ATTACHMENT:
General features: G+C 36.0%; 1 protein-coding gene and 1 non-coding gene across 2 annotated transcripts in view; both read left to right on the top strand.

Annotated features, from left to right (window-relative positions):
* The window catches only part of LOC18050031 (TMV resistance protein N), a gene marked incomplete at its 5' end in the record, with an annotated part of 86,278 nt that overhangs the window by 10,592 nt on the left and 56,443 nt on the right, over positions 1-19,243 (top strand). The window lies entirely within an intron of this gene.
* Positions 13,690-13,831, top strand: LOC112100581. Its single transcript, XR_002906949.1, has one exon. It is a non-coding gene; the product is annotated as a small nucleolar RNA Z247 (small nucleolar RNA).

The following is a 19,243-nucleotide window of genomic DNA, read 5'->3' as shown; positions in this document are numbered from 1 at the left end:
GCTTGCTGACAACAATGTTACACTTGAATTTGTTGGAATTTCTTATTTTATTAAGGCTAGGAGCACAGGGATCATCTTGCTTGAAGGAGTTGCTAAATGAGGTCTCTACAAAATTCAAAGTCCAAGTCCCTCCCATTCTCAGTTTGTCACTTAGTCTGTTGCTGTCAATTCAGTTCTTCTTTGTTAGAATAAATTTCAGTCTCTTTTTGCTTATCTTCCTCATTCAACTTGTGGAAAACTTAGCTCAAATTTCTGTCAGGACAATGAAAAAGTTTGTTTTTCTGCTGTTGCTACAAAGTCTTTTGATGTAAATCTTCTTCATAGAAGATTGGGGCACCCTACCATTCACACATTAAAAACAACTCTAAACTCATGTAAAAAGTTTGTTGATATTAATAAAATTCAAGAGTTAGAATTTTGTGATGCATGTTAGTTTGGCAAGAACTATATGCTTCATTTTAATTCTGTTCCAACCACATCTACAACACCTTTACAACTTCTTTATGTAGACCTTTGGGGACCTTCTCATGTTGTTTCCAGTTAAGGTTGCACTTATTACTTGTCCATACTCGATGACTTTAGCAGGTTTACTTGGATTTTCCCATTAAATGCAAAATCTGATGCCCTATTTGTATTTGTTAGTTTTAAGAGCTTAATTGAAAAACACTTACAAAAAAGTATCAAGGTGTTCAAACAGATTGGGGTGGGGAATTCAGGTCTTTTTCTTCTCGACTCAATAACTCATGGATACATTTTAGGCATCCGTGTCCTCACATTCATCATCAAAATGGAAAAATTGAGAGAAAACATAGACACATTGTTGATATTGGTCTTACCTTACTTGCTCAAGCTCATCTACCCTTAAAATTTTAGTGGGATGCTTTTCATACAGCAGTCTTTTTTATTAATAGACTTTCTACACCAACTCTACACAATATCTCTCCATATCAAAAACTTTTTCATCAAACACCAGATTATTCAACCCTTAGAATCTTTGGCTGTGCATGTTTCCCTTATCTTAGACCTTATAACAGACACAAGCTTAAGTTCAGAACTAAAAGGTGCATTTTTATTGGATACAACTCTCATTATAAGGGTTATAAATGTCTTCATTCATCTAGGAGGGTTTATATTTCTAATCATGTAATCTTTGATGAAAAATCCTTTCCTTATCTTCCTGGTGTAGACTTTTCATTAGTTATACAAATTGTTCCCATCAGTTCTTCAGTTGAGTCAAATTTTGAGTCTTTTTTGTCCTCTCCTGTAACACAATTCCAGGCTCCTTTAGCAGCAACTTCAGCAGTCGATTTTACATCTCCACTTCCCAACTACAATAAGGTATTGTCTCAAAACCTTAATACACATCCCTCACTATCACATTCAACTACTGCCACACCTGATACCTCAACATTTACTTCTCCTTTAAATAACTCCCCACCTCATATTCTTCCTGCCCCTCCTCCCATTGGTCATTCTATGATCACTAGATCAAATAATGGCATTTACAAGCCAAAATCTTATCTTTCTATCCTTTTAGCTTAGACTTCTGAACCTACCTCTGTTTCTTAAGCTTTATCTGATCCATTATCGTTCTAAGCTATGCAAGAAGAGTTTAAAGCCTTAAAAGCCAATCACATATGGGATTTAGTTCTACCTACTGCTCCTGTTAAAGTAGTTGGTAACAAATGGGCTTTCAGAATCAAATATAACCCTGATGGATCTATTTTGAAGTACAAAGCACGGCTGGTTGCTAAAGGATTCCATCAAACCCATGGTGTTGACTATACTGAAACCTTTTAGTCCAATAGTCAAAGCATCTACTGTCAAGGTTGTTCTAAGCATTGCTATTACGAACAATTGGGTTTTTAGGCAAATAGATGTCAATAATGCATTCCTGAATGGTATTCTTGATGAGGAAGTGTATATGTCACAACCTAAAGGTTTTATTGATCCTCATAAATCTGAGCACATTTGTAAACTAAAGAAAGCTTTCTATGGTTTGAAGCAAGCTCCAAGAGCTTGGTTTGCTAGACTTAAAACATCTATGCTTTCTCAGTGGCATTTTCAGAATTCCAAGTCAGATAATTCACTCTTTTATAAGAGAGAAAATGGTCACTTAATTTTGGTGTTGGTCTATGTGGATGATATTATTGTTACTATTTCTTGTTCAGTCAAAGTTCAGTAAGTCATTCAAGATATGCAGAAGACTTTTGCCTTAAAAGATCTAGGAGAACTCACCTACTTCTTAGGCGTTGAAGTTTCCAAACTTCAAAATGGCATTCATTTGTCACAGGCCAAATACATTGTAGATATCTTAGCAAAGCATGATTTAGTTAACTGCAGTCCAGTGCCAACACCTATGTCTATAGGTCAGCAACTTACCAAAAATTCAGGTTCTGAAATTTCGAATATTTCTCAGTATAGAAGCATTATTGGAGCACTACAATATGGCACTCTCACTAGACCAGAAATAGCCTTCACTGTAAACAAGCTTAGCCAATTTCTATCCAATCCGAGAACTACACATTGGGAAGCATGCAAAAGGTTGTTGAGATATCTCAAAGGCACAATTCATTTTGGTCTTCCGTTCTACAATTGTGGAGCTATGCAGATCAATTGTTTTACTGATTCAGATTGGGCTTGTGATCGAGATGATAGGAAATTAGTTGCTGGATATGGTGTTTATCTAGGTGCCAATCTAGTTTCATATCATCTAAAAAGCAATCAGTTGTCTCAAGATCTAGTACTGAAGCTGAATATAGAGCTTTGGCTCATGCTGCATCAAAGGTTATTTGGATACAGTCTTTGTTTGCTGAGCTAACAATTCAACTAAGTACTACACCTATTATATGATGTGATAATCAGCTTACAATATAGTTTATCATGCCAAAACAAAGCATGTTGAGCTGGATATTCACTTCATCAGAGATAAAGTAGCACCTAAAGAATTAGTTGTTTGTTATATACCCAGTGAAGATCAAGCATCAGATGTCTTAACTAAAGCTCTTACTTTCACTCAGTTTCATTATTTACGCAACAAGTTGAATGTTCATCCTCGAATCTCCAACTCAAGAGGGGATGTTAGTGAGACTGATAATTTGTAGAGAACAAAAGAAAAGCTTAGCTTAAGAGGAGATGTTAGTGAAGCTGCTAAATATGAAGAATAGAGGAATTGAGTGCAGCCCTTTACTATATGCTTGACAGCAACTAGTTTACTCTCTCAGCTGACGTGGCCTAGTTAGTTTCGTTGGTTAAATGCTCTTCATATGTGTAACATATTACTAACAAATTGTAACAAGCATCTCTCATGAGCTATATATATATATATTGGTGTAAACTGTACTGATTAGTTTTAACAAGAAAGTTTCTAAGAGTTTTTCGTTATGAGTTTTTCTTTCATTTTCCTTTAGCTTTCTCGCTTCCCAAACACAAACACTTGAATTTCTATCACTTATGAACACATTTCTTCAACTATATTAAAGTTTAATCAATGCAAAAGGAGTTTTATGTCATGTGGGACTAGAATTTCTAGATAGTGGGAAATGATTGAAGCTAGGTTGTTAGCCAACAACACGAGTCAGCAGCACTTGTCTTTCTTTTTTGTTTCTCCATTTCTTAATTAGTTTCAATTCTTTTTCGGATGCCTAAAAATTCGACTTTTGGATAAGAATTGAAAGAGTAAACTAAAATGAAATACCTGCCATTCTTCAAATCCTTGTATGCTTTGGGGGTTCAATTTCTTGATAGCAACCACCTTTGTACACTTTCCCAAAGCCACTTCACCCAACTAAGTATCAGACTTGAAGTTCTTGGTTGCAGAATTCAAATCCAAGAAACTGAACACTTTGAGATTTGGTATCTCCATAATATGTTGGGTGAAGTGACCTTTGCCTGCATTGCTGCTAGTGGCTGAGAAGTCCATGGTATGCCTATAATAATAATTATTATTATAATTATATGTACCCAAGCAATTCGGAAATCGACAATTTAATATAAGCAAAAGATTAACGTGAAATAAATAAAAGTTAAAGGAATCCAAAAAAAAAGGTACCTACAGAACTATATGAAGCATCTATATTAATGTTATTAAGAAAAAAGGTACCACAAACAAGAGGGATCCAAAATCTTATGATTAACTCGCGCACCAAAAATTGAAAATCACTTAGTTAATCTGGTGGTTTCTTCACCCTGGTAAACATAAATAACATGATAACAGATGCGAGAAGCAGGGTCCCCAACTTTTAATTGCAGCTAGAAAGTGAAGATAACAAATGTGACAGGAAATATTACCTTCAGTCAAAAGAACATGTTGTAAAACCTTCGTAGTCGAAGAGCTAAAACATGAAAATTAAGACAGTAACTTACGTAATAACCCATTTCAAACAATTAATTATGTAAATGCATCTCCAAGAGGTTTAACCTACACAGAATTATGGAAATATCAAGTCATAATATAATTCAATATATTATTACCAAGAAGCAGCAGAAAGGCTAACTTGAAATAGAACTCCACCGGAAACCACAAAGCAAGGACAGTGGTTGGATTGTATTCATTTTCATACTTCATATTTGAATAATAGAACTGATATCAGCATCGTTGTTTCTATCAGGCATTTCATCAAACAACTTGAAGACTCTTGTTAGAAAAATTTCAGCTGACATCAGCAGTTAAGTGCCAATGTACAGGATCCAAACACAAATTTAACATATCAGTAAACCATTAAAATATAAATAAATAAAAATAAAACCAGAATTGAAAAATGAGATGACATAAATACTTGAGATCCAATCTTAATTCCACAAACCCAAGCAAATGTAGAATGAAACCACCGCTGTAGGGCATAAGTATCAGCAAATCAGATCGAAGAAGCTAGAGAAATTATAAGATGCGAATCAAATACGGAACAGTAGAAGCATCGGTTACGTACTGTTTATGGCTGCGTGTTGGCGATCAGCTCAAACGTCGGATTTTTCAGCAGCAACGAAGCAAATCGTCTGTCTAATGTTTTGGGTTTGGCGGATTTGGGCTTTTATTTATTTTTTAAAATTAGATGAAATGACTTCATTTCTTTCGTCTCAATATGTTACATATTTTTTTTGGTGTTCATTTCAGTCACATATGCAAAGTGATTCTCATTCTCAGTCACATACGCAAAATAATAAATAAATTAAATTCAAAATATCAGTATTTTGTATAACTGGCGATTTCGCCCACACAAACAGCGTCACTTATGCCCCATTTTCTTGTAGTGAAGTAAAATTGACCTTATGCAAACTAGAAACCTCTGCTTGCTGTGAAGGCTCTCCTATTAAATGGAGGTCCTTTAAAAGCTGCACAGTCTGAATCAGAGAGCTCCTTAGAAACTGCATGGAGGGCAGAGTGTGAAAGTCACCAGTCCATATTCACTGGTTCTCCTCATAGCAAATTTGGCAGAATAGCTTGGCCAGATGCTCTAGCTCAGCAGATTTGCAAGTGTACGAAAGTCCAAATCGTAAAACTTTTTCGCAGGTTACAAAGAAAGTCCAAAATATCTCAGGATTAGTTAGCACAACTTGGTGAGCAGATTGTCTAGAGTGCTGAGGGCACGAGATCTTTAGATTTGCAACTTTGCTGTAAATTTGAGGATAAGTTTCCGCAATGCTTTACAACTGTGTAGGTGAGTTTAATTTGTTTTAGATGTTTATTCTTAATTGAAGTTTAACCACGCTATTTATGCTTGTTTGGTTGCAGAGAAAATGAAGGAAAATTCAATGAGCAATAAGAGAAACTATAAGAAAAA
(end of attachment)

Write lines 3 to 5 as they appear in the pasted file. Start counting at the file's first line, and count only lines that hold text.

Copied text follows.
* The window catches only part of LOC18050031 (TMV resistance protein N), a gene marked incomplete at its 5' end in the record, with an annotated part of 86,278 nt that overhangs the window by 10,592 nt on the left and 56,443 nt on the right, over positions 1-19,243 (top strand). The window lies entirely within an intron of this gene.
* Positions 13,690-13,831, top strand: LOC112100581. Its single transcript, XR_002906949.1, has one exon. It is a non-coding gene; the product is annotated as a small nucleolar RNA Z247 (small nucleolar RNA).

The following is a 19,243-nucleotide window of genomic DNA, read 5'->3' as shown; positions in this document are numbered from 1 at the left end: